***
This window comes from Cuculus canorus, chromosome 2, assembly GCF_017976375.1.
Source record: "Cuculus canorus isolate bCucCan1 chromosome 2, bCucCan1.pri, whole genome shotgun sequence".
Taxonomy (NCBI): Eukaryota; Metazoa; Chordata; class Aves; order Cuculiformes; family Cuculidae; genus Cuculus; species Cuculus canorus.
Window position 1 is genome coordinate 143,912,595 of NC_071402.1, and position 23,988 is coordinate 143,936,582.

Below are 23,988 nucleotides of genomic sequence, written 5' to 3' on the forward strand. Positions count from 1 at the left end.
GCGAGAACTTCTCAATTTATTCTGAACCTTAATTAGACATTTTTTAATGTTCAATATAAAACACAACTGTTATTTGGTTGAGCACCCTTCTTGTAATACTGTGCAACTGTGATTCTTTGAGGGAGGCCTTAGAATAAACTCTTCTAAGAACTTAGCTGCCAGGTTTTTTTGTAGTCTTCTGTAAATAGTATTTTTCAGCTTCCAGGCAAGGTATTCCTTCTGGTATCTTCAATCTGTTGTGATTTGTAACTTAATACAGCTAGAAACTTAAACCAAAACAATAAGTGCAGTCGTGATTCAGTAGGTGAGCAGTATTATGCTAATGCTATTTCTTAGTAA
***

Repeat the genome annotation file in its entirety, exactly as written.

This window comes from Cuculus canorus, chromosome 2, assembly GCF_017976375.1.
Source record: "Cuculus canorus isolate bCucCan1 chromosome 2, bCucCan1.pri, whole genome shotgun sequence".
Taxonomy (NCBI): Eukaryota; Metazoa; Chordata; class Aves; order Cuculiformes; family Cuculidae; genus Cuculus; species Cuculus canorus.
Window position 1 is genome coordinate 143,912,595 of NC_071402.1, and position 23,988 is coordinate 143,936,582.

Below are 23,988 nucleotides of genomic sequence, written 5' to 3' on the forward strand. Positions count from 1 at the left end.
GCGAGAACTTCTCAATTTATTCTGAACCTTAATTAGACATTTTTTAATGTTCAATATAAAACACAACTGTTATTTGGTTGAGCACCCTTCTTGTAATACTGTGCAACTGTGATTCTTTGAGGGAGGCCTTAGAATAAACTCTTCTAAGAACTTAGCTGCCAGGTTTTTTTGTAGTCTTCTGTAAATAGTATTTTTCAGCTTCCAGGCAAGGTATTCCTTCTGGTATCTTCAATCTGTTGTGATTTGTAACTTAATACAGCTAGAAACTTAAACCAAAACAATAAGTGCAGTCGTGATTCAGTAGGTGAGCAGTATTATGCTAATGCTATTTCTTAGTAA